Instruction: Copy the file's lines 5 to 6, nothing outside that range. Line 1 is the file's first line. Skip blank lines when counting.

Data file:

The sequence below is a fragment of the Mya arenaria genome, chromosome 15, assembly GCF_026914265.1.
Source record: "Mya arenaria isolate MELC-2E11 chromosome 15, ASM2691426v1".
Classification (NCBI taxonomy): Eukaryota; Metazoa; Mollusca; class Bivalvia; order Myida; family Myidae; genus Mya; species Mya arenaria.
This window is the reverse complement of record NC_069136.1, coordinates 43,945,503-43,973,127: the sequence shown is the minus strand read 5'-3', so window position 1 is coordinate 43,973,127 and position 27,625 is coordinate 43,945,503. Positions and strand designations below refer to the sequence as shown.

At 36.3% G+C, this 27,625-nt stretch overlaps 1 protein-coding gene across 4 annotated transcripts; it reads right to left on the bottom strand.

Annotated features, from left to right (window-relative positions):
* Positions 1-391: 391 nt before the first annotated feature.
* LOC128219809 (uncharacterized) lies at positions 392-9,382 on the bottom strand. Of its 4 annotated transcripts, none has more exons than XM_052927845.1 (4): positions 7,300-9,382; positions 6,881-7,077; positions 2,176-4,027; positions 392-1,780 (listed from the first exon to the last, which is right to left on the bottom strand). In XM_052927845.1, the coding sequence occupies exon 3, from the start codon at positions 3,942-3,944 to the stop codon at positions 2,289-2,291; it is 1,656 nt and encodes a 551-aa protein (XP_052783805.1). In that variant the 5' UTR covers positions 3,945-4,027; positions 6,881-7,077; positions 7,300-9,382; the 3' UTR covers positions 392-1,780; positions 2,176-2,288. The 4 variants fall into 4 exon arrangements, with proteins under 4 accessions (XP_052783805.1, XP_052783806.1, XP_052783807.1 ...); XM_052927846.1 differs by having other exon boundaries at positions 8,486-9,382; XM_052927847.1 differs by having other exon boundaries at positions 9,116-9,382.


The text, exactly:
At 36.3% G+C, this 27,625-nt stretch overlaps 1 protein-coding gene across 4 annotated transcripts; it reads right to left on the bottom strand.

Annotated features, from left to right (window-relative positions):